When I run into Sophie coming through the thick fog, I am uncertain whether she is a real person or a figment of my own imagination. In any case, Sophie has a sort of ethereal quality about her, as though she might slip through a portal to another realm at any moment.
“Late night?” I ask, as we shake hands like comrades of war, which in a way we are, since we are both misunderstood and often resented for being a little different from the other residents at the high-rise we live in downtown. We talk about channeling, extraterrestrials, and past-life experiences as casually as others decide what to eat for breakfast the next day. We are not the only alternative people who live here. There is a kind of underground network of people like us and somehow we find and recognize one another, or possibly we are led together by forces we ourselves don’t understand.
Sophie has a twinkle in her eye. “Actually I had a wonderful night,” she says. “I slept in the cemetery.”
“What cemetery?” I ask, as though it were the most normal thing in the world to sleep in cemeteries.
“Gray Cemetery,” Sophie replies.
“I love that cemetery,” I say, thinking wistfully of chill, gray autumn afternoons spent wandering there alone, stopping by a grave of a 2-year-old child with an elaborate tombstone, a lamb on it, and wondering if I might be standing on the grave of myself in a previous incarnation.
Black, skeletal trees rise up out of the thick morning fog, graceful and mysterious, like beings from a celestial dimension. We amble together towards Market Square hand in hand, without forethought or discussion, like two third-grade best friends on their way to school. Sophie rolls two cigarettes while walking as deftly as though her hands were taught from birth to perform this very task, and she hands me one. We walk silently like wraiths past the Crowne Plaza down Summit Hill to Gay Street, where we sit in front of the Sterchi Building on a bench. Sophie pulls two cans of beer out of the knapsack she invariably carries on her back, cracks them open, and hands me one. White foam oozes out of the can and I watch mesmerized by the way the street lights transform such a simple thing as drops of beer on a can into something extraordinary.
“When I sleep in the cemetery, the voices stop,” Sophie says, inhaling on her cigarette. She throws her head back with abandon as she watches the trails of smoke from our cigarettes criss-cross, like tiny dancers, before vanishing with the fog. “The alternative to that is banging my head against the wall repeatedly. That shuts them up, too,” she says, letting the entire beer roll into her mouth and down her throat in one fell swoop, after which she wipes her mouth on her sleeve and opens another.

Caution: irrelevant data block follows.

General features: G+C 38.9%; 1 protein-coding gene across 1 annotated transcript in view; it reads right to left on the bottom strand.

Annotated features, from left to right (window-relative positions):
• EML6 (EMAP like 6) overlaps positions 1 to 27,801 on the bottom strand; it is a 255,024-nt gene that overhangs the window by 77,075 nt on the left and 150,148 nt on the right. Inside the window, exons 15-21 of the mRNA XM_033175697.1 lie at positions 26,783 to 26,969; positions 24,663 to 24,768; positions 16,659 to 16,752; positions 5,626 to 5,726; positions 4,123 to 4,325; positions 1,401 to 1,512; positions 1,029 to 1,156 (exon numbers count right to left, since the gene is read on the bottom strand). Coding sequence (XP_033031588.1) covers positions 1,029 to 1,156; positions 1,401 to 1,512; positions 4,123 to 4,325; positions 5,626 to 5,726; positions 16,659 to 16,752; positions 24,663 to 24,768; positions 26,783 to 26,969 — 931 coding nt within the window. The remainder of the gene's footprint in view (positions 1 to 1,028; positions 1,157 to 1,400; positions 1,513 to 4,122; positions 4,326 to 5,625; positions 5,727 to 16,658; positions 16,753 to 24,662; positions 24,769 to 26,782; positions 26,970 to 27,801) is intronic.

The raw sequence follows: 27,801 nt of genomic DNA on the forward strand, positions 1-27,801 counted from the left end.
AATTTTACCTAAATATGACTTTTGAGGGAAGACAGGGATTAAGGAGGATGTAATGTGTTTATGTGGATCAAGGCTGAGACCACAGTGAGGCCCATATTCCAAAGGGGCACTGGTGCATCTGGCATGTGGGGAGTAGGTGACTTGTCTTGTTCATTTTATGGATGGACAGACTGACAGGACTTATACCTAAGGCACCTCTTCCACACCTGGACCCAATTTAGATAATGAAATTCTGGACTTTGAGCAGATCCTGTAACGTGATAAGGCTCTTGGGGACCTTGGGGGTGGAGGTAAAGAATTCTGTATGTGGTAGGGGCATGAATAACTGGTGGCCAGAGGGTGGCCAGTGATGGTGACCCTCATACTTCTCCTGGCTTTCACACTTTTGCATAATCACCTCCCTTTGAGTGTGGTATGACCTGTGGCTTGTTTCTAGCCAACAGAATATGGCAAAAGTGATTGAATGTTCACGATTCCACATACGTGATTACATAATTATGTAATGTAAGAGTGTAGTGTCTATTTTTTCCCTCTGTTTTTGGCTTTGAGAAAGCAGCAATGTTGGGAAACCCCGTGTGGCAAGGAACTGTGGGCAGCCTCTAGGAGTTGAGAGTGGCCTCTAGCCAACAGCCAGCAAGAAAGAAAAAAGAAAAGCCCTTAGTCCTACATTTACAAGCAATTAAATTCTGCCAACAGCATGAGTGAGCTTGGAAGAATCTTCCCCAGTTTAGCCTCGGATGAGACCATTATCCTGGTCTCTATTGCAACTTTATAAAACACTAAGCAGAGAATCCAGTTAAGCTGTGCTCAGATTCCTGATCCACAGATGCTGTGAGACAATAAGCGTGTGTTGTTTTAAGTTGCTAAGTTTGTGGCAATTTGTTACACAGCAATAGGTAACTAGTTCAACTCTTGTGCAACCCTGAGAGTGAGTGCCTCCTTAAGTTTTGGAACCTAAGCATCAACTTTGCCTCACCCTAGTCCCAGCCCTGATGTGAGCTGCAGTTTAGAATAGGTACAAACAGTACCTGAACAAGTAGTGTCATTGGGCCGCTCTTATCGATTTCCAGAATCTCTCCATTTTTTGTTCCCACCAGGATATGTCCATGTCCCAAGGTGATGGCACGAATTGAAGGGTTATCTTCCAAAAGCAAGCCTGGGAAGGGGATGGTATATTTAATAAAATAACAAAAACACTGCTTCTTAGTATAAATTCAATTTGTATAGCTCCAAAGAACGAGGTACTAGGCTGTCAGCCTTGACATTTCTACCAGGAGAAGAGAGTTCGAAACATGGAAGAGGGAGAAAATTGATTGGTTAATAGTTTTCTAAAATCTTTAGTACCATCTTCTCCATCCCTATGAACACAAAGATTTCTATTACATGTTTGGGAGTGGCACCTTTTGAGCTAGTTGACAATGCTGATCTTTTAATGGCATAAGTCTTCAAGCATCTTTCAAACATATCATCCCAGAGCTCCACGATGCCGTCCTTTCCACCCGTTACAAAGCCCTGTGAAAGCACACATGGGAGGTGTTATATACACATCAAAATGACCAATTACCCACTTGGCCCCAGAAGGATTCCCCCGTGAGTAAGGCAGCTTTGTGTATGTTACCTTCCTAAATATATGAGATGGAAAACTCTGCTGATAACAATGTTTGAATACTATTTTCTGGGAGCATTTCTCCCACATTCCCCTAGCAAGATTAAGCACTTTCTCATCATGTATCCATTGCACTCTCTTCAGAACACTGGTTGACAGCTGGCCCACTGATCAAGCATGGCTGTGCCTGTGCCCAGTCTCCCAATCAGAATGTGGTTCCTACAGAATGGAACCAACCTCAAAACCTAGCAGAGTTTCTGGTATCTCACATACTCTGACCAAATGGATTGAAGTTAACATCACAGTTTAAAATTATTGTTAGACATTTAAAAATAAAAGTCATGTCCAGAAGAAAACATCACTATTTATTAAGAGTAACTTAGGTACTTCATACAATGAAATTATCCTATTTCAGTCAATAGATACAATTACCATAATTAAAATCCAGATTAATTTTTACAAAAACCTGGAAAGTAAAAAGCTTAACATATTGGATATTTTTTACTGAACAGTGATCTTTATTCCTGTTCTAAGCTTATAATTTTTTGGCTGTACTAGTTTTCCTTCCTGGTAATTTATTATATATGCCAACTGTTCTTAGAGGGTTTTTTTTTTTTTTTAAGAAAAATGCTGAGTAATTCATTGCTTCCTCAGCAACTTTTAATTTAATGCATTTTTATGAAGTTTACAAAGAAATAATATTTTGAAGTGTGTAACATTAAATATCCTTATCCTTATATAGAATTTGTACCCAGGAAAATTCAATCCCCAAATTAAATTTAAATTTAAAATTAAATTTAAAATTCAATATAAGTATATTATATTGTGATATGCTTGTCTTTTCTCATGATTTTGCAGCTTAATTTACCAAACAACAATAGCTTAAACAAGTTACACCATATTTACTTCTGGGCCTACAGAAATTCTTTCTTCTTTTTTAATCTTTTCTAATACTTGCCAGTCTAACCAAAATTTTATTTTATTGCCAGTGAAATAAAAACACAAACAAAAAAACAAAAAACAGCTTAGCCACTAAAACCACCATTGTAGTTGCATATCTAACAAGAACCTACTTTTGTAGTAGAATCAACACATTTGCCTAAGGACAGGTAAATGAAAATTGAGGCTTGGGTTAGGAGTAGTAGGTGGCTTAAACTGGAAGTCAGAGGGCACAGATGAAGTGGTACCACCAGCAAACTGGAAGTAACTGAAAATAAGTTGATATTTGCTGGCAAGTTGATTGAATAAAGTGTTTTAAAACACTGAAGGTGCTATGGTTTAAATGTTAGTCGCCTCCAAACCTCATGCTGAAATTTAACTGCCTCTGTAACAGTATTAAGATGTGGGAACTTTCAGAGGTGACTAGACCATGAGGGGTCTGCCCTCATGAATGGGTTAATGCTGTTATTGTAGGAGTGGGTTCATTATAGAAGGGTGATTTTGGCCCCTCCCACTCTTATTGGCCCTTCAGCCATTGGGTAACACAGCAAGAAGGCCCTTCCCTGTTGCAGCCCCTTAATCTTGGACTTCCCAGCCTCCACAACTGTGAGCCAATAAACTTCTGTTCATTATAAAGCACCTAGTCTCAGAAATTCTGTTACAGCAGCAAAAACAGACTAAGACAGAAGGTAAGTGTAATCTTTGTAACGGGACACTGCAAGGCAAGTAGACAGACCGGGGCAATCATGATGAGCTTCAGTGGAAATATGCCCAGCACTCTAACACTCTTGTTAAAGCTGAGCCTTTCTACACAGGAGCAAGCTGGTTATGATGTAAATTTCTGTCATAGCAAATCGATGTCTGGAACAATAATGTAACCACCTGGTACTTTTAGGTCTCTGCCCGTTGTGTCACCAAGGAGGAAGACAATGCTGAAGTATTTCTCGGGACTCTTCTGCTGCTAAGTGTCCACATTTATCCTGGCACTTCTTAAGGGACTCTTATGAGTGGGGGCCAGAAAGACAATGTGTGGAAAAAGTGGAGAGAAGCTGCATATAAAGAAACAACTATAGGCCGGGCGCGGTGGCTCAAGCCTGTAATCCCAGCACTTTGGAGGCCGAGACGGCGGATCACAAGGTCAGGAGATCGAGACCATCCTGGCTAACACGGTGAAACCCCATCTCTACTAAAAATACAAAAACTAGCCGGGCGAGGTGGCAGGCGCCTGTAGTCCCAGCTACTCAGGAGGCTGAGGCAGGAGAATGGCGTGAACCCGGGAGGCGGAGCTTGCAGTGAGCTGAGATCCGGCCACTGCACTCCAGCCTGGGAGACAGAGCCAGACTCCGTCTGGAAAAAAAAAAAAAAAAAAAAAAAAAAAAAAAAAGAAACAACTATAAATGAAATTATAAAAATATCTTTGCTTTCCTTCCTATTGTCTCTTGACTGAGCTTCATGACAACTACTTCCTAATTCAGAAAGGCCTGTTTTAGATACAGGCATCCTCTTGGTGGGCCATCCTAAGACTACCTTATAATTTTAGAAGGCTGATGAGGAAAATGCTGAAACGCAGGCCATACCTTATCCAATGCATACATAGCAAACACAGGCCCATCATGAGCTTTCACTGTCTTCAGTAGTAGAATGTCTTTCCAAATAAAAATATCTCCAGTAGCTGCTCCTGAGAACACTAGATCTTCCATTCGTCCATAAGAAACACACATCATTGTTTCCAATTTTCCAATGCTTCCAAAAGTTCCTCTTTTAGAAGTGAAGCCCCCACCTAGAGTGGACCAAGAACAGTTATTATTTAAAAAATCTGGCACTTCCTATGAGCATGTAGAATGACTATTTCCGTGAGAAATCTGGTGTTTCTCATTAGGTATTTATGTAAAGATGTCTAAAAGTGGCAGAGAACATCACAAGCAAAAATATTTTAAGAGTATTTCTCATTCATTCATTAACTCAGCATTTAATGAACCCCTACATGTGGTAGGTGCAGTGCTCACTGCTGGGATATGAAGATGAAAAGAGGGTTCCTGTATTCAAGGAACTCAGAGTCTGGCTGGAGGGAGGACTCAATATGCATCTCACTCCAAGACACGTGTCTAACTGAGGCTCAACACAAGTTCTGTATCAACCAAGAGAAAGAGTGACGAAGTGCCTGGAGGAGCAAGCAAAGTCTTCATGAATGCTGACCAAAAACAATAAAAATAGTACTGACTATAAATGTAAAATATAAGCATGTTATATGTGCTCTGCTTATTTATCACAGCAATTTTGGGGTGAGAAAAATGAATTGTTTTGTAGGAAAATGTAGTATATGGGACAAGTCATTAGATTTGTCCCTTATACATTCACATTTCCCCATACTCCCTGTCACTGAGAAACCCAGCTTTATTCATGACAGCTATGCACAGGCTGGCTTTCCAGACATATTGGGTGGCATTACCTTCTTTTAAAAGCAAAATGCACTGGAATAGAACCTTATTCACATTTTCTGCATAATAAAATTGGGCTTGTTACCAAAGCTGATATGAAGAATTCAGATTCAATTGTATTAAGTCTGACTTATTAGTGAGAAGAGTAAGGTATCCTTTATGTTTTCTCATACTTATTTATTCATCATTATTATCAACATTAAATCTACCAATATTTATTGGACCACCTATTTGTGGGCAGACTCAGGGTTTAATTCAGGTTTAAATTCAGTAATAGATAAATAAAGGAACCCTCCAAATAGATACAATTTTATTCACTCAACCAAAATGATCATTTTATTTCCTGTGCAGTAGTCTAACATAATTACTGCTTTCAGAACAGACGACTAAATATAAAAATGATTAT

I met Sophie last week in my apartment building. I was out of cigarettes and she rolled me cigarette after cigarette—I didn’t even have to ask—as we drank beer together and she told me her story: “I lived a pretty normal life until I was 13. That’s when I became inhabited by ghosts.”
“Ghosts. What do the ghosts do?” I asked, wondering to myself if this women was schizophrenic, had multiple personalities, or was, in fact, taken over by ghosts.
I could not disbelieve her, having gone out to Amityville, N.Y., after the horror of multiple deaths allegedly caused by people inhabited by ghosts. I was living in Manhattan at the time and drove out to the house where the bizarre tragedy had occurred. The entire property was roped off, with investigators of all kinds—from the city and state police, to the FBI, to newscasters, to specialists of the paranormal. After that, I could not doubt that ghosts and experiences from a realm other than the one we see with our senses exist. It’s real, and ignorance of such matters is not bliss, but... ignorance.
Sophie looked at me in her fearless way. “They tell me what a horrible person I am. You cannot imagine the things they say to me.”
She is right. I cannot imagine it, nor what torment it causes my new friend, who does not tell me her stories in a self-pitying way, but as matters of fact that she deals with in the best way she can. If she has to bang her head against the wall to stop the voices, she will do it. If sleeping in a cemetery brings peace to her, she will do it. She does whatever it takes to get by, like many of us do, but she does it with more grace and skill than most. Certainly, she does it with courage.
“I can’t kill myself, for then I would become part of them and attach myself to someone else like they do,” she said. “But I would do it anyway if it were not for my mother. I want to be here for my mother.”
Later in the afternoon, I see Sophie leading her mother, who is recovering from pneumonia, down the hall. Gently and with great love and patience. I pray that she will find another solution to the torment she suffers rather than banging her head against the wall. As for sleeping in cemeteries, I might just go along with her for the experience of it. We’re all going to be there someday, so what’s the big deal?
As I watch Sophie disappear around the corner with her mother, I marvel at what she has had to endure. With a little luck and help from benevolent spirits, perhaps Sophie will find a psychiatrist who cares, who can lead her out of the labyrinth of confusion, pain, and the certainty that the only way out is by taking one’s own life.